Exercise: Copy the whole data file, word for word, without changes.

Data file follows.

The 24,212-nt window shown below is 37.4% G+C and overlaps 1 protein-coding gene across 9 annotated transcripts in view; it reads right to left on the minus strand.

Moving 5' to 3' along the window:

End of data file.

The 24,212-nt window shown below is 37.4% G+C and overlaps 1 protein-coding gene across 9 annotated transcripts in view; it reads right to left on the minus strand.

Moving 5' to 3' along the window: